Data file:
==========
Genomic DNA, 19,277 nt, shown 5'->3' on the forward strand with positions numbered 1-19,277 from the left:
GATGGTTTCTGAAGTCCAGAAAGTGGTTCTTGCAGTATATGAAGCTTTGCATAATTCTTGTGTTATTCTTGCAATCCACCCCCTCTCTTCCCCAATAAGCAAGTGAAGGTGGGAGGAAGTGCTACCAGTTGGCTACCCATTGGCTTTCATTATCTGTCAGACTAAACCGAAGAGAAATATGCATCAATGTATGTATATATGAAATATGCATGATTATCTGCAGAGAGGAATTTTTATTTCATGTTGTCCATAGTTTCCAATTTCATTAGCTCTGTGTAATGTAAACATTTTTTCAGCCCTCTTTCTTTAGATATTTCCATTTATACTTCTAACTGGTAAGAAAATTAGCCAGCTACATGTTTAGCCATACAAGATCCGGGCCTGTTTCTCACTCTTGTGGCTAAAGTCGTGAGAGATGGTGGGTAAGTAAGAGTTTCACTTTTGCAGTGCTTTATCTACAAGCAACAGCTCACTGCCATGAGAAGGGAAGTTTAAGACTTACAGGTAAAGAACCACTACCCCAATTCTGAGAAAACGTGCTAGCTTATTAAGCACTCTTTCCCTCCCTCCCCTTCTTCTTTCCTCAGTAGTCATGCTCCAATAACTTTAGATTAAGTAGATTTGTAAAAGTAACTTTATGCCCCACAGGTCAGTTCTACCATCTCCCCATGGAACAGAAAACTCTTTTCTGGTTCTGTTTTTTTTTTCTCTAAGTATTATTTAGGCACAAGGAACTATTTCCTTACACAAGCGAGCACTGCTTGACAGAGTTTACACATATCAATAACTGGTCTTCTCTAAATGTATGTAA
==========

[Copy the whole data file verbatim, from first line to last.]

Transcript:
Genomic DNA, 19,277 nt, shown 5'->3' on the forward strand with positions numbered 1-19,277 from the left:
GATGGTTTCTGAAGTCCAGAAAGTGGTTCTTGCAGTATATGAAGCTTTGCATAATTCTTGTGTTATTCTTGCAATCCACCCCCTCTCTTCCCCAATAAGCAAGTGAAGGTGGGAGGAAGTGCTACCAGTTGGCTACCCATTGGCTTTCATTATCTGTCAGACTAAACCGAAGAGAAATATGCATCAATGTATGTATATATGAAATATGCATGATTATCTGCAGAGAGGAATTTTTATTTCATGTTGTCCATAGTTTCCAATTTCATTAGCTCTGTGTAATGTAAACATTTTTTCAGCCCTCTTTCTTTAGATATTTCCATTTATACTTCTAACTGGTAAGAAAATTAGCCAGCTACATGTTTAGCCATACAAGATCCGGGCCTGTTTCTCACTCTTGTGGCTAAAGTCGTGAGAGATGGTGGGTAAGTAAGAGTTTCACTTTTGCAGTGCTTTATCTACAAGCAACAGCTCACTGCCATGAGAAGGGAAGTTTAAGACTTACAGGTAAAGAACCACTACCCCAATTCTGAGAAAACGTGCTAGCTTATTAAGCACTCTTTCCCTCCCTCCCCTTCTTCTTTCCTCAGTAGTCATGCTCCAATAACTTTAGATTAAGTAGATTTGTAAAAGTAACTTTATGCCCCACAGGTCAGTTCTACCATCTCCCCATGGAACAGAAAACTCTTTTCTGGTTCTGTTTTTTTTTTCTCTAAGTATTATTTAGGCACAAGGAACTATTTCCTTACACAAGCGAGCACTGCTTGACAGAGTTTACACATATCAATAACTGGTCTTCTCTAAATGTATGTAA